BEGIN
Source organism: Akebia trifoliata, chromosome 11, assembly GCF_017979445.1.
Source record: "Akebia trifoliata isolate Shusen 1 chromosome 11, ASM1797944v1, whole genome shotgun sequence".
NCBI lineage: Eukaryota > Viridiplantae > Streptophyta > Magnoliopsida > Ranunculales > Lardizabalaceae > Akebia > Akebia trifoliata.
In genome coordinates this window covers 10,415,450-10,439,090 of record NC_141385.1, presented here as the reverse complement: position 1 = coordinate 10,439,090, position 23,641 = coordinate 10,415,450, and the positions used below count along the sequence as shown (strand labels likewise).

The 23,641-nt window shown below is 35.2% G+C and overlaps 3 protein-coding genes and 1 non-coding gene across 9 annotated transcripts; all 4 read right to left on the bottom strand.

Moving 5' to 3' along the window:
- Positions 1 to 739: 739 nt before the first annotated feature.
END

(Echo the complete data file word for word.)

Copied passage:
Source organism: Akebia trifoliata, chromosome 11, assembly GCF_017979445.1.
Source record: "Akebia trifoliata isolate Shusen 1 chromosome 11, ASM1797944v1, whole genome shotgun sequence".
NCBI lineage: Eukaryota > Viridiplantae > Streptophyta > Magnoliopsida > Ranunculales > Lardizabalaceae > Akebia > Akebia trifoliata.
In genome coordinates this window covers 10,415,450-10,439,090 of record NC_141385.1, presented here as the reverse complement: position 1 = coordinate 10,439,090, position 23,641 = coordinate 10,415,450, and the positions used below count along the sequence as shown (strand labels likewise).

The 23,641-nt window shown below is 35.2% G+C and overlaps 3 protein-coding genes and 1 non-coding gene across 9 annotated transcripts; all 4 read right to left on the bottom strand.

Moving 5' to 3' along the window:
- Positions 1 to 739: 739 nt before the first annotated feature.